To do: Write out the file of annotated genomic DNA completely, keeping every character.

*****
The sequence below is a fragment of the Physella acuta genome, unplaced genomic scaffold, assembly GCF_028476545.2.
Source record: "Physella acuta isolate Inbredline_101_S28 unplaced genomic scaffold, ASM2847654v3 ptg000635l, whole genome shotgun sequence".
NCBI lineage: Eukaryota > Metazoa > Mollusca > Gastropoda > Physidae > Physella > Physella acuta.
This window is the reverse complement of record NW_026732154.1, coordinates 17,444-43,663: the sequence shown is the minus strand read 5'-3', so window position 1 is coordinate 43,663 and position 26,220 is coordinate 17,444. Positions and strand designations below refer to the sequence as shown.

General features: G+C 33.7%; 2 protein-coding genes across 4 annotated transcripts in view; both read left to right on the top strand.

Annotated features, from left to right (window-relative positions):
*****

The sequence below is a fragment of the Physella acuta genome, unplaced genomic scaffold, assembly GCF_028476545.2.
Source record: "Physella acuta isolate Inbredline_101_S28 unplaced genomic scaffold, ASM2847654v3 ptg000635l, whole genome shotgun sequence".
NCBI lineage: Eukaryota > Metazoa > Mollusca > Gastropoda > Physidae > Physella > Physella acuta.
This window is the reverse complement of record NW_026732154.1, coordinates 17,444-43,663: the sequence shown is the minus strand read 5'-3', so window position 1 is coordinate 43,663 and position 26,220 is coordinate 17,444. Positions and strand designations below refer to the sequence as shown.

General features: G+C 33.7%; 2 protein-coding genes across 4 annotated transcripts in view; both read left to right on the top strand.

Annotated features, from left to right (window-relative positions):